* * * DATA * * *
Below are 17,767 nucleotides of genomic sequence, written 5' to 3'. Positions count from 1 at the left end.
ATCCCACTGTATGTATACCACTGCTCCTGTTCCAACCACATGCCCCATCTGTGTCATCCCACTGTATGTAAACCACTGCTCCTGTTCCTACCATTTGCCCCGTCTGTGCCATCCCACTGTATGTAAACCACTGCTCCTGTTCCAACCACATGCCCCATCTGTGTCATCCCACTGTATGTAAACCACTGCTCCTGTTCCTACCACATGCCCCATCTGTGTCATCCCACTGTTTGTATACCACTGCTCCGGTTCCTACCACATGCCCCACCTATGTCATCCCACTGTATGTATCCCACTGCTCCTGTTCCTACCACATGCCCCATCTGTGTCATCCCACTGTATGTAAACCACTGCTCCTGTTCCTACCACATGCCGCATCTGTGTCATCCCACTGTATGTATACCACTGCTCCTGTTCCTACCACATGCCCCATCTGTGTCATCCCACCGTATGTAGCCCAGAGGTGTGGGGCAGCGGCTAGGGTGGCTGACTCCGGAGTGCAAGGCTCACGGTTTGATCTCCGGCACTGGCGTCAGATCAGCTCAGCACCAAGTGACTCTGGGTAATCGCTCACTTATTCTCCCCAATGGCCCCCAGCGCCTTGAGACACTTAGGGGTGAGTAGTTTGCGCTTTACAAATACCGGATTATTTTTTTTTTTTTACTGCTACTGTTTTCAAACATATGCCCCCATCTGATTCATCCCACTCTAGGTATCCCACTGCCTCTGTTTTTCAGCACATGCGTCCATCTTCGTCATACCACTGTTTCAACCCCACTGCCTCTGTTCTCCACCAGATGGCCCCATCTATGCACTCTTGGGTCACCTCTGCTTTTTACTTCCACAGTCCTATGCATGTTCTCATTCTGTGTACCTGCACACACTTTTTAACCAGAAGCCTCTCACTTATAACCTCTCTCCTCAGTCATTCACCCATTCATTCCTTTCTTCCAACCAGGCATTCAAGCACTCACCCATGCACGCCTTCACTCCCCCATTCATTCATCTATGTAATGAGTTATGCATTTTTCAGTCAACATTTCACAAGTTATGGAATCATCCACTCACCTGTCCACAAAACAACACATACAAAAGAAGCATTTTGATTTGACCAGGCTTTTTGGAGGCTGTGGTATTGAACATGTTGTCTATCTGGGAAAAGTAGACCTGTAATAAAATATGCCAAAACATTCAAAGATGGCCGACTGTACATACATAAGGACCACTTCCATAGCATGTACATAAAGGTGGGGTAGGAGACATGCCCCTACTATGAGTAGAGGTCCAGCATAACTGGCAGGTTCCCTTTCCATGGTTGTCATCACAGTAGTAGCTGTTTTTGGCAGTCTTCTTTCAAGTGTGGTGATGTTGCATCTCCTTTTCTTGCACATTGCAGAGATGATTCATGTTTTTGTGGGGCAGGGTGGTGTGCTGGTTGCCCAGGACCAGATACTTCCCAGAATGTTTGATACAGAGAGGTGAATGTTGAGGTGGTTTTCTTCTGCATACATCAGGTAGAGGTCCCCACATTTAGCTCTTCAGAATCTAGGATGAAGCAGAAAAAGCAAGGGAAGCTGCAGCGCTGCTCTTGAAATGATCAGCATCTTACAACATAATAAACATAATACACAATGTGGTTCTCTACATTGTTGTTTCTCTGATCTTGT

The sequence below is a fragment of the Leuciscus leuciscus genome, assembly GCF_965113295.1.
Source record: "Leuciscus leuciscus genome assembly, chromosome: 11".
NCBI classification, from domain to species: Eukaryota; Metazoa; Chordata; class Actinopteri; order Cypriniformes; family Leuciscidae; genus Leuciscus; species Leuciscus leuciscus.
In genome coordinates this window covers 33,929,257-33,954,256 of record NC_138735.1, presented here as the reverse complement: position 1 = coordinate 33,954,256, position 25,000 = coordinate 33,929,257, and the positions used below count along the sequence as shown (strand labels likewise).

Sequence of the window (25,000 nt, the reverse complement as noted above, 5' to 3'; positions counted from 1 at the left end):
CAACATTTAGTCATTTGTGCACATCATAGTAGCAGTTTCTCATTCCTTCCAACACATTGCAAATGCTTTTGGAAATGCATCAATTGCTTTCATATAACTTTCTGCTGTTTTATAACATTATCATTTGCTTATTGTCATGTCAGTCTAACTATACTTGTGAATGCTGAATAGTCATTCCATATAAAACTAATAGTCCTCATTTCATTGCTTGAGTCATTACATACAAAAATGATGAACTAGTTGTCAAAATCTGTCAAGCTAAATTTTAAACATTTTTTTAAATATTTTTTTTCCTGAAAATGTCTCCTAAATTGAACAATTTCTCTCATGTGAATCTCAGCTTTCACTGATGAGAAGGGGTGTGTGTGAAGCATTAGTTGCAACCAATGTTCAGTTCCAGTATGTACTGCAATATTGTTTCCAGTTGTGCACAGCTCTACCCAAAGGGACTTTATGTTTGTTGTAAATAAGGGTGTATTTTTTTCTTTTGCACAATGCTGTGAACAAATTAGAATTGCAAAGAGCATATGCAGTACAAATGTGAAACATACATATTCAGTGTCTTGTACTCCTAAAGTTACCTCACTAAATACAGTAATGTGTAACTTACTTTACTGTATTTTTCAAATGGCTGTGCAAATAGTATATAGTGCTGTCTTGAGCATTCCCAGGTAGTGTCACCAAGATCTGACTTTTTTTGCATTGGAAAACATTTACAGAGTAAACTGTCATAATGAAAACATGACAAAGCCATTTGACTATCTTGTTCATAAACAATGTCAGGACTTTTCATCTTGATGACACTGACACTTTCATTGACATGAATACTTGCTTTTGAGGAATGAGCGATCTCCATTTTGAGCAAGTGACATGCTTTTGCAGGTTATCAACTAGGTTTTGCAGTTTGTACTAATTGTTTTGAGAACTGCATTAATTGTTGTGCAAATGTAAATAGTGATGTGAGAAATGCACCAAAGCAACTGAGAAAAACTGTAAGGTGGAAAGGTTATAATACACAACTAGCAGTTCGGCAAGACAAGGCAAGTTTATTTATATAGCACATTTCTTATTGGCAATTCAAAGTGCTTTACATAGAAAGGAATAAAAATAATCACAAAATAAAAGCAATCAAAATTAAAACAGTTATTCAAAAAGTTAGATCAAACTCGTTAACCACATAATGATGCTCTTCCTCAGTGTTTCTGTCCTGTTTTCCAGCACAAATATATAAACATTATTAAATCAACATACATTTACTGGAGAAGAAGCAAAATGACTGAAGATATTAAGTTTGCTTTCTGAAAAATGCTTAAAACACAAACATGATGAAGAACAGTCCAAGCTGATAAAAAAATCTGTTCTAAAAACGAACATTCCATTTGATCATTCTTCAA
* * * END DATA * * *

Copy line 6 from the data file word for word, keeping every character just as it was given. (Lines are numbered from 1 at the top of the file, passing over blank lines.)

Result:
In genome coordinates this window covers 33,929,257-33,954,256 of record NC_138735.1, presented here as the reverse complement: position 1 = coordinate 33,954,256, position 25,000 = coordinate 33,929,257, and the positions used below count along the sequence as shown (strand labels likewise).